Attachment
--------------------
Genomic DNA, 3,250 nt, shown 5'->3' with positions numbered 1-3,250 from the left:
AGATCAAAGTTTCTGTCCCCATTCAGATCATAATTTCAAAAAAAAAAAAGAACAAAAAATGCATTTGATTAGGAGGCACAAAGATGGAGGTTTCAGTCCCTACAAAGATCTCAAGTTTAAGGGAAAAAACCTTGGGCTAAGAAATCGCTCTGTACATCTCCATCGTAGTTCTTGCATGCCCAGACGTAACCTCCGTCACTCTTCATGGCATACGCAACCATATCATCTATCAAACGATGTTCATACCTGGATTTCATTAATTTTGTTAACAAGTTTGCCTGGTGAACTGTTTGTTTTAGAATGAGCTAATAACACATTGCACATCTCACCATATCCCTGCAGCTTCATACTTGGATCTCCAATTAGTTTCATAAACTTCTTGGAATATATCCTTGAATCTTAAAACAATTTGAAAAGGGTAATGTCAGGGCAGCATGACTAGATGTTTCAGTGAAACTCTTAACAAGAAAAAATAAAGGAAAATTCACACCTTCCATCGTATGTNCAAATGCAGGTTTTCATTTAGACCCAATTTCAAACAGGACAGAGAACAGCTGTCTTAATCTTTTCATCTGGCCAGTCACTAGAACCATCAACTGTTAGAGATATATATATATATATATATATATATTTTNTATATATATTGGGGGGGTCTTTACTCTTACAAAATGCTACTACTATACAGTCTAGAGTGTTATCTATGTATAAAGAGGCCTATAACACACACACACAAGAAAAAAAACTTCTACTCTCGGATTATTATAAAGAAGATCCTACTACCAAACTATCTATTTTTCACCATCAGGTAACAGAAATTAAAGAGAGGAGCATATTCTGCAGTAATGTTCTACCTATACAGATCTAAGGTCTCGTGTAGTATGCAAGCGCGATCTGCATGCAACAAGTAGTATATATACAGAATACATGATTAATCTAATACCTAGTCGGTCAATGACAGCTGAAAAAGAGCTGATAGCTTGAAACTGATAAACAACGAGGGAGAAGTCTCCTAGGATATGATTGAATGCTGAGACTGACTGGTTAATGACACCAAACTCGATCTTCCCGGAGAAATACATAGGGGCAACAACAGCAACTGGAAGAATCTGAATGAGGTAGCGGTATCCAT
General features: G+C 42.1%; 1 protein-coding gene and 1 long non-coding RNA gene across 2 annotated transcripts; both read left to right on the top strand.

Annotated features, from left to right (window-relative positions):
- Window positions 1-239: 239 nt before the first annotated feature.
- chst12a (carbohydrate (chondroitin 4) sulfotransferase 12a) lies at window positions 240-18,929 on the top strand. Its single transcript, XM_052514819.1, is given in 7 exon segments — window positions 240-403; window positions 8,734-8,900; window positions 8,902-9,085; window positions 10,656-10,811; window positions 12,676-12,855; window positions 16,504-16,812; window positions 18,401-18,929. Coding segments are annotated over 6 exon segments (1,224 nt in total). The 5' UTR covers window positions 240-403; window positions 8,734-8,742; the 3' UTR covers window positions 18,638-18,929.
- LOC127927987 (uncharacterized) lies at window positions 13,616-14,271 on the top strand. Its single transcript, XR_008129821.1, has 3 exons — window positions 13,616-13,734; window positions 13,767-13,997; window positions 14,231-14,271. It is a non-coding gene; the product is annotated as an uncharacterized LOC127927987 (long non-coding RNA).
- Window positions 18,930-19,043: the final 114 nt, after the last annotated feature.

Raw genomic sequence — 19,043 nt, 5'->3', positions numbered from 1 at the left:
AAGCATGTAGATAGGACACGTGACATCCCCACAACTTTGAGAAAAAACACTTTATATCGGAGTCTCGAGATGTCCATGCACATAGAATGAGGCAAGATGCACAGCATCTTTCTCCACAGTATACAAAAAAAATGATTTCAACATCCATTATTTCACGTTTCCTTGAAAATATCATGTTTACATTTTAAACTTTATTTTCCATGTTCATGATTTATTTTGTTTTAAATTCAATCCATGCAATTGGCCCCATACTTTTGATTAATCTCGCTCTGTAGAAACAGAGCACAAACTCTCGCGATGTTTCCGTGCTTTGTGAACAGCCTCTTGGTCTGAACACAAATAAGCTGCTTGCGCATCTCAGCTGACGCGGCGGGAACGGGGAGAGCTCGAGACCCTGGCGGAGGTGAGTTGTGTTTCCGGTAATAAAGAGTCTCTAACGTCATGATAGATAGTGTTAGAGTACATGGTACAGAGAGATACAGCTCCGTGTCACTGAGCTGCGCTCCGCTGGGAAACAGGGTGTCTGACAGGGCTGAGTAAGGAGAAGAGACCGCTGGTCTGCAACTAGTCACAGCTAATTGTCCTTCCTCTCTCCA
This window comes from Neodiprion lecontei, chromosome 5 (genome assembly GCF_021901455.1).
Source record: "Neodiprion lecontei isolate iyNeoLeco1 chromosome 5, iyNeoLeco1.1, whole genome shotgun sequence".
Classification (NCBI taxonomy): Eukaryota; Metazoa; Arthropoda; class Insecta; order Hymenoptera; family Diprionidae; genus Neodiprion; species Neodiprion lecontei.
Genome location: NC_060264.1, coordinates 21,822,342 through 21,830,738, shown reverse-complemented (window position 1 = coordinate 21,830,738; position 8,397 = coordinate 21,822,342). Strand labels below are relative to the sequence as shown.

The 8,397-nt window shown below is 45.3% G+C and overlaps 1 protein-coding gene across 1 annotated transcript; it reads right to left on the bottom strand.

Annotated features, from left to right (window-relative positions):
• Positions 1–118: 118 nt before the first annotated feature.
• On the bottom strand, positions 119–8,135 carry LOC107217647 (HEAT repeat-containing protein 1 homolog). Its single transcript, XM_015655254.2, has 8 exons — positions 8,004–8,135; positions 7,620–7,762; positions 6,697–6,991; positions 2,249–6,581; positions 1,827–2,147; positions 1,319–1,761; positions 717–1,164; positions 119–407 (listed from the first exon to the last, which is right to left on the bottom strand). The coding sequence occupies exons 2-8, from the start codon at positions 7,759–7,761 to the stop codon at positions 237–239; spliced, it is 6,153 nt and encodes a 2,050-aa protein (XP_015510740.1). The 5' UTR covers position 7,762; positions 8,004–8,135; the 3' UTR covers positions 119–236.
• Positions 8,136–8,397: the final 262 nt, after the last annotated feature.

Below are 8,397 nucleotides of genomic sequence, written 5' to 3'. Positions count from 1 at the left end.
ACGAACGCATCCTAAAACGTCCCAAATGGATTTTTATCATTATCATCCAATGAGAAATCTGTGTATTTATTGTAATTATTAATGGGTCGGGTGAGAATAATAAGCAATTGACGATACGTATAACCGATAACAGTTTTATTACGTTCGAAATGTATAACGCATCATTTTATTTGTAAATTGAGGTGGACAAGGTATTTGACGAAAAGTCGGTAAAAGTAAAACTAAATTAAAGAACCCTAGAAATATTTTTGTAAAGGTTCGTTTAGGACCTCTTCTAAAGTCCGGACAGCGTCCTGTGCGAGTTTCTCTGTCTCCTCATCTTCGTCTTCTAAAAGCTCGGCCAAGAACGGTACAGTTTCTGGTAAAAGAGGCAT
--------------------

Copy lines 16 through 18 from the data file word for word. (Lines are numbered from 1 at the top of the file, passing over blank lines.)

Annotated features, from left to right (window-relative positions):
• Positions 1–118: 118 nt before the first annotated feature.
• On the bottom strand, positions 119–8,135 carry LOC107217647 (HEAT repeat-containing protein 1 homolog). Its single transcript, XM_015655254.2, has 8 exons — positions 8,004–8,135; positions 7,620–7,762; positions 6,697–6,991; positions 2,249–6,581; positions 1,827–2,147; positions 1,319–1,761; positions 717–1,164; positions 119–407 (listed from the first exon to the last, which is right to left on the bottom strand). The coding sequence occupies exons 2-8, from the start codon at positions 7,759–7,761 to the stop codon at positions 237–239; spliced, it is 6,153 nt and encodes a 2,050-aa protein (XP_015510740.1). The 5' UTR covers position 7,762; positions 8,004–8,135; the 3' UTR covers positions 119–236.